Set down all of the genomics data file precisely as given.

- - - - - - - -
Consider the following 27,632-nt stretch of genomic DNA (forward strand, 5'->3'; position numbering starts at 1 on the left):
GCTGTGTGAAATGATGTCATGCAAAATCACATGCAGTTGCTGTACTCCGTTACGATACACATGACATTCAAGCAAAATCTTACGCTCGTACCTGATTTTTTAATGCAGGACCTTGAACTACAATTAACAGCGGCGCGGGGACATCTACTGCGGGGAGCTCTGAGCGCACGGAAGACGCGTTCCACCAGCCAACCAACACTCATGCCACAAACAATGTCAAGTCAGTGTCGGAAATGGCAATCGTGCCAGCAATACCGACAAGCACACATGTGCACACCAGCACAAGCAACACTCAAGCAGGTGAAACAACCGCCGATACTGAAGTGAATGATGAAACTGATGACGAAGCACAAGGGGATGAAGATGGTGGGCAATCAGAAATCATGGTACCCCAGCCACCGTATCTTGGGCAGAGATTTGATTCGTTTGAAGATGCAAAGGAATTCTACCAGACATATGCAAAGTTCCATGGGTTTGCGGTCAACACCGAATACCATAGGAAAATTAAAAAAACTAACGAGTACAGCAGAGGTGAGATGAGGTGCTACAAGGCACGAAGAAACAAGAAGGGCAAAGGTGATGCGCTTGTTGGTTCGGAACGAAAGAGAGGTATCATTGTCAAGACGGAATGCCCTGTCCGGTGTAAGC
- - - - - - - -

Consider the following 27,632-nt stretch of genomic DNA (forward strand, 5'->3'; position numbering starts at 1 on the left):
GCTGTGTGAAATGATGTCATGCAAAATCACATGCAGTTGCTGTACTCCGTTACGATACACATGACATTCAAGCAAAATCTTACGCTCGTACCTGATTTTTTAATGCAGGACCTTGAACTACAATTAACAGCGGCGCGGGGACATCTACTGCGGGGAGCTCTGAGCGCACGGAAGACGCGTTCCACCAGCCAACCAACACTCATGCCACAAACAATGTCAAGTCAGTGTCGGAAATGGCAATCGTGCCAGCAATACCGACAAGCACACATGTGCACACCAGCACAAGCAACACTCAAGCAGGTGAAACAACCGCCGATACTGAAGTGAATGATGAAACTGATGACGAAGCACAAGGGGATGAAGATGGTGGGCAATCAGAAATCATGGTACCCCAGCCACCGTATCTTGGGCAGAGATTTGATTCGTTTGAAGATGCAAAGGAATTCTACCAGACATATGCAAAGTTCCATGGGTTTGCGGTCAACACCGAATACCATAGGAAAATTAAAAAAACTAACGAGTACAGCAGAGGTGAGATGAGGTGCTACAAGGCACGAAGAAACAAGAAGGGCAAAGGTGATGCGCTTGTTGGTTCGGAACGAAAGAGAGGTATCATTGTCAAGACGGAATGCCCTGTCCGGTGTAAGC